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Milo of Croton

Milo or Milon of Croton (late 6th century BC) was the most famous of Greek athletes in Antiquity.

In the four Olympic Games in which he represented his city he went undefeated in the sport of wrestling. He proudly displayed his four wreaths as he walked the streets and was a hero to his fellow townspeople.

He was most likely a historical person, as he is mentioned by many classical authors, among them Pausanias, Cicero and the author of the Suidas, but there are many legendary stories surrounding him. Legend has it that he would train in the off years by carrying a newborn calf on his back every day until the Olympics took place. By the time the events were to take place, he was carrying a four year old cow on his back.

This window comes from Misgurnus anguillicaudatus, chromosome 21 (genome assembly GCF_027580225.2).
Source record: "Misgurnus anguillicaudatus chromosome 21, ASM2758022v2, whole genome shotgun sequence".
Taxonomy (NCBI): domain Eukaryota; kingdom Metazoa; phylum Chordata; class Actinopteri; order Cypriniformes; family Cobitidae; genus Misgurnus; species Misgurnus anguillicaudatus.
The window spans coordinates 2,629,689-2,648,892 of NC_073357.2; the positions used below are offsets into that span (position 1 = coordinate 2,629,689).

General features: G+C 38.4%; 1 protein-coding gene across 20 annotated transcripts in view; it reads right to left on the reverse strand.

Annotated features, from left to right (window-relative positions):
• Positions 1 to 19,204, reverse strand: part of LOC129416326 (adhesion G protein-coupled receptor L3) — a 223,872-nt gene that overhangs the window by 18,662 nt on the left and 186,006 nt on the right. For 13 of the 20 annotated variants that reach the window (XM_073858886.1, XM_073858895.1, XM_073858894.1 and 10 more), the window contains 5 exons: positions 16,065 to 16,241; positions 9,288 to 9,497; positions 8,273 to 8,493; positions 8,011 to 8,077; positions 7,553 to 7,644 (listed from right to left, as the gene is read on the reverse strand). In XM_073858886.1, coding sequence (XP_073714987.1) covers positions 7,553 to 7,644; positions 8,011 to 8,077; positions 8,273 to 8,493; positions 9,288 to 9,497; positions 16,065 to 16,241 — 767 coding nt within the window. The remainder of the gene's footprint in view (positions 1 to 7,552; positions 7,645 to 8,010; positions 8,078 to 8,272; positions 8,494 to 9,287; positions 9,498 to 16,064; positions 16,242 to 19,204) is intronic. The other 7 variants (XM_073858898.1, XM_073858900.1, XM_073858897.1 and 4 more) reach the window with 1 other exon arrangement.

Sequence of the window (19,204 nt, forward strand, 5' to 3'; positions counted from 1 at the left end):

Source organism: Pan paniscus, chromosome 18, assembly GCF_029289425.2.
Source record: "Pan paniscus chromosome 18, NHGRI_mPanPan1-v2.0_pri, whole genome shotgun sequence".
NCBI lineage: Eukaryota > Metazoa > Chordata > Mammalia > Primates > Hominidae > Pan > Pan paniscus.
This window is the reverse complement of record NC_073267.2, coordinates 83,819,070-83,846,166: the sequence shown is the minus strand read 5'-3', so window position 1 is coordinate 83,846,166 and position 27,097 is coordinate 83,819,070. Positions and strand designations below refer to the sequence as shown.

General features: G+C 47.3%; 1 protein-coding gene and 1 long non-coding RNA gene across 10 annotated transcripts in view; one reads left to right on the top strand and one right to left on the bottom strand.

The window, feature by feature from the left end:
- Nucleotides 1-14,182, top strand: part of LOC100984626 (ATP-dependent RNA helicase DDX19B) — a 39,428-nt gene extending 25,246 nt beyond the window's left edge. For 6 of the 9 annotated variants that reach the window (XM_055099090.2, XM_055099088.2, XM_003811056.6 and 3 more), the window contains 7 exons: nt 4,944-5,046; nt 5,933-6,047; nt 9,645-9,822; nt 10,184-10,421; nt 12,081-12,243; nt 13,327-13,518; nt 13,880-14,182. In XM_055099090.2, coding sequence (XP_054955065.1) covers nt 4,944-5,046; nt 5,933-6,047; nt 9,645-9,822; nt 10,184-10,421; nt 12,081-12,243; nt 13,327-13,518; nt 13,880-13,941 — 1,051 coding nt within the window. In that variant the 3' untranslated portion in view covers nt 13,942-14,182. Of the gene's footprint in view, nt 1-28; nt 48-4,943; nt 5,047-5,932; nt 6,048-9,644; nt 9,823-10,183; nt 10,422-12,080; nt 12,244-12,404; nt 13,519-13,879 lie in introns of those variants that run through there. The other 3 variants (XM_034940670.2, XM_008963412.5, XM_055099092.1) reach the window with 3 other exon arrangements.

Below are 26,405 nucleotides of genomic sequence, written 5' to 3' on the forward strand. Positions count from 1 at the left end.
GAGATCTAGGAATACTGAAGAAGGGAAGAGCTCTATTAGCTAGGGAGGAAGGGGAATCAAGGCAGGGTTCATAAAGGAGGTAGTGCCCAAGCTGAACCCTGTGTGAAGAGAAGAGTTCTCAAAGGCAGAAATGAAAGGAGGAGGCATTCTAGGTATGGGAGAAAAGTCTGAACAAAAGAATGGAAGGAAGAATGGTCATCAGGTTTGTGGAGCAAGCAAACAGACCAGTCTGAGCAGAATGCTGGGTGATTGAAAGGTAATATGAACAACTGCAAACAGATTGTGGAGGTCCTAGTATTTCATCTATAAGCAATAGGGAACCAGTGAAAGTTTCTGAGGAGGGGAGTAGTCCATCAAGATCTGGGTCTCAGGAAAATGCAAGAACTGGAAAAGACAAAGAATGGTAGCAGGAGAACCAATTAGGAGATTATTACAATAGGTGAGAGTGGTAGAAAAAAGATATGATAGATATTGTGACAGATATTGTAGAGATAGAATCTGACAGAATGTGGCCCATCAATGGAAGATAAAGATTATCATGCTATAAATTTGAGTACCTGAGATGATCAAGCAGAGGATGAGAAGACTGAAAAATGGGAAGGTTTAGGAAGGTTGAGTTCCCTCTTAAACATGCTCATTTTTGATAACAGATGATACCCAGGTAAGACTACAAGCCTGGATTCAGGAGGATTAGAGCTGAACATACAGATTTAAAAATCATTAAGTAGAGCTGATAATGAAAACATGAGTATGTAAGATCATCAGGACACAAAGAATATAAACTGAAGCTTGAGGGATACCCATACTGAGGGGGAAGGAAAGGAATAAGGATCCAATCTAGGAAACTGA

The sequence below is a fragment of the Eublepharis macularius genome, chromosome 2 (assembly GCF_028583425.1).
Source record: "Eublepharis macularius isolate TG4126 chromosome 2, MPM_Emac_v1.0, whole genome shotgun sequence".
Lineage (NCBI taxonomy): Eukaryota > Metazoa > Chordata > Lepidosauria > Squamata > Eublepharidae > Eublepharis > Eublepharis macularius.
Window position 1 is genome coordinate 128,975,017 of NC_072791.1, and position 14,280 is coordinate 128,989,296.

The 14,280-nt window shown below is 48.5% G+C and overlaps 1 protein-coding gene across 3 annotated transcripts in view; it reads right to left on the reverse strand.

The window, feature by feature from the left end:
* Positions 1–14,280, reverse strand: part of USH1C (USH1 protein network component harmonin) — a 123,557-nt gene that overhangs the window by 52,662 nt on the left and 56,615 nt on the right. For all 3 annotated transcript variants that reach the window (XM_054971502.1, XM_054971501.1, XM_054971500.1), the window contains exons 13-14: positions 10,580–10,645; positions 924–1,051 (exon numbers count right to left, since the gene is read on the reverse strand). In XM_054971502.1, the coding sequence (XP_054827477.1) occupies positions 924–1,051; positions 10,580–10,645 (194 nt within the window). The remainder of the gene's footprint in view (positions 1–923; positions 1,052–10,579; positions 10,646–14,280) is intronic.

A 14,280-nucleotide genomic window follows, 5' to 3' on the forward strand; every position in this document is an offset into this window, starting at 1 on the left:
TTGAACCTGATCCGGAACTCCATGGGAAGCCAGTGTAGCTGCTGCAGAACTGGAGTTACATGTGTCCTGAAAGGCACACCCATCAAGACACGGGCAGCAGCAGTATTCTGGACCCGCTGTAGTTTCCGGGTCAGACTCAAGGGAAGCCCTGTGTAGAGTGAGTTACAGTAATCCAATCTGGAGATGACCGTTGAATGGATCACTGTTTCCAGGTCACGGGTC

Milon seemed to think he he was Heracles, and like Heracles he wore a lion-skin cloak and carried a club. Another legend says that he offered to cut down a large tree for a woodsman, who was grateful for the help and promised to return with food later in the day. However, the woodsman never returned, and while Milon was working the tree collapsed on his hand, trapping him. The legend says that Milon was then eaten by wolves.

A sculpture by the French artist Pierre Puget (1620-1694) can be seen here: